Up Close
March 22, 2013 • 05:53:06 p.m.

Recovering addict to open non-alcoholic bar in CL

By JAMI KUNZER – jkunzer@shawmedia.com

Recovering heroin addict and sober for three and a half years, Chris Reed is opening a non-alcoholic club, The Other Side in Crystal Lake. The Other Side is scheduled to open the first week of April. (Sarah Nader - snader@shawmedia.com)

Three framed photographs of friends who’ve died from drug overdoses hang on the wall at what soon will become The Other Side. 

There are so many more, say those behind the club being created in a former industrial space in Crystal Lake.

“It’s not like it’s happening in Chicago or somewhere else,” said 27-year-old Steve Saley of Crystal Lake, himself a recovering drug addict. “This is happening here.”

He’s been near death, knows how those in the photographs struggled. 

Because of this and so many other reasons, he and other recovering drug and alcohol addicts in their 20s have come together to open a place for people like them to basically have fun. 

As they put it: “To celebrate life sober.”

It’ll be like a bar, but one without alcohol. In other words, a sober bar.

Set to open in mid-April, The Other Side at 93 E. Berkshire Drive, Unit G, will include pool and ping-pong tables, darts, a large-screen television and a lounge area. A stage and bar area will provide room for live music, karaoke, open mic nights, comedy nights and dances.

Since word of The Other Side has spread, those involved have received daily phone calls, encouragement and donations from throughout the community. 

There’s really nothing like it in this area, or perhaps anywhere else, they say. Unlike other nonalcoholic clubs, it’s geared toward adults, not teens. 

“We’ve got more support than we know what to do with,” said Chris Reed, who originally had used the warehouse space for the small construction company he created after recovering from heroin addiction.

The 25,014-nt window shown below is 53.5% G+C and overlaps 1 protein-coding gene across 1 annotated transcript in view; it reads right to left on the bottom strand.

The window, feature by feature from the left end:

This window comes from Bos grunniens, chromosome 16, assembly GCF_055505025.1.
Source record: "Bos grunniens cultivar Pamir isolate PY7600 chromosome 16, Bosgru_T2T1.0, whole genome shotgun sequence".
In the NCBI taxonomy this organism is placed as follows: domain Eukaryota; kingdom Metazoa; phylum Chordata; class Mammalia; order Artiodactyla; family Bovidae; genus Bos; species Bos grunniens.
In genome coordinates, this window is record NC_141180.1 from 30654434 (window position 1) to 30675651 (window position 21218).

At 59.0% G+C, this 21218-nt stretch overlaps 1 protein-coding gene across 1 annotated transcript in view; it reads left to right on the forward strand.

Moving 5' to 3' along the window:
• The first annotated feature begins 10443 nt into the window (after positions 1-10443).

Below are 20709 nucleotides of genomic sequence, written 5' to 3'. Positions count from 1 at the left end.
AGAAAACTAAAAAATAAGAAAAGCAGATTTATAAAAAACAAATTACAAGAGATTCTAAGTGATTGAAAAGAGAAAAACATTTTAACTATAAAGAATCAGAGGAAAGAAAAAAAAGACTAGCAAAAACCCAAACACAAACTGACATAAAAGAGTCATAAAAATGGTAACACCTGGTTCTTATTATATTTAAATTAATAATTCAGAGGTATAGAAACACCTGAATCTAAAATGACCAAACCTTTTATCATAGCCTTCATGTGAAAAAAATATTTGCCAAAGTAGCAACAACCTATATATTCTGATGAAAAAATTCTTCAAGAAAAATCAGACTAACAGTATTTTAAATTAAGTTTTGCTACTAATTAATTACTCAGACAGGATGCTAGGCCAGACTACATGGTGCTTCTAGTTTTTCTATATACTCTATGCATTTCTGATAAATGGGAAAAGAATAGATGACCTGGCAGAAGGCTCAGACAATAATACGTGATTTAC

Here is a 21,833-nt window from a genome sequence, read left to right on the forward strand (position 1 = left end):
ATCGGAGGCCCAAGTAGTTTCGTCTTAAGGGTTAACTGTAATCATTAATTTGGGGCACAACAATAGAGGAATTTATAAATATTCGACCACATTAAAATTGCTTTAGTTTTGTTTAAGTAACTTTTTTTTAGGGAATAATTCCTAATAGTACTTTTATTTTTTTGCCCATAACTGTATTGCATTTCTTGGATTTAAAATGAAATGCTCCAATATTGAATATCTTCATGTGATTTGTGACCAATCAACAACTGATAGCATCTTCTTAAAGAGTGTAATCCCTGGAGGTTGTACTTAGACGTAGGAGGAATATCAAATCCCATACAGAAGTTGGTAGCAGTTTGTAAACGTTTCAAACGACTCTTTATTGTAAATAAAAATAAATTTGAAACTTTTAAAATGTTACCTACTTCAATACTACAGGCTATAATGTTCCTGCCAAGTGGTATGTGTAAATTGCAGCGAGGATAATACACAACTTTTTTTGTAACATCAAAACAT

“It’s really, really over the top. It’s just taken off. . . ,” he said.

“It’s been overwhelming to see the attention it’s gotten. We didn’t think it was that original, but it really has never been done before.”

At age 22 and a father to 2-year-old Carter, of whom he’s quick to show pictures, Reed has been sober three and a half years. 

He and his friends would gather in the warehouse space to hang out, play cards. They didn’t feel comfortable for the most part going to bars. 

“We were all sick of going bowling, and there’s not really anything else to do,” he said.

They added the pool and ping-pong tables, a couch and eventually some music. Before they knew it, they were hosting more than 200 people listening to Saley’s heavy metal band, Red Violent.

The city of Crystal Lake took notice and told the group they’d need a zoning variance to keep the events going. The friends gathered letters of support, did the paperwork and their request was approved by the City Council in January.

Since, they’ve been working on the needed improvemenst and safety modifications to officially open the club.

“The night we open, there’s going to be a line to get in the door,” Reed said on a recent weekend as he and his friends gathered to work on the space, then filled with construction dust and equipment.

Along with providing entertainment and uniting the pockets of sober people throughout the community, those involved say they hope The Other Side will help fight the stigma of sobriety.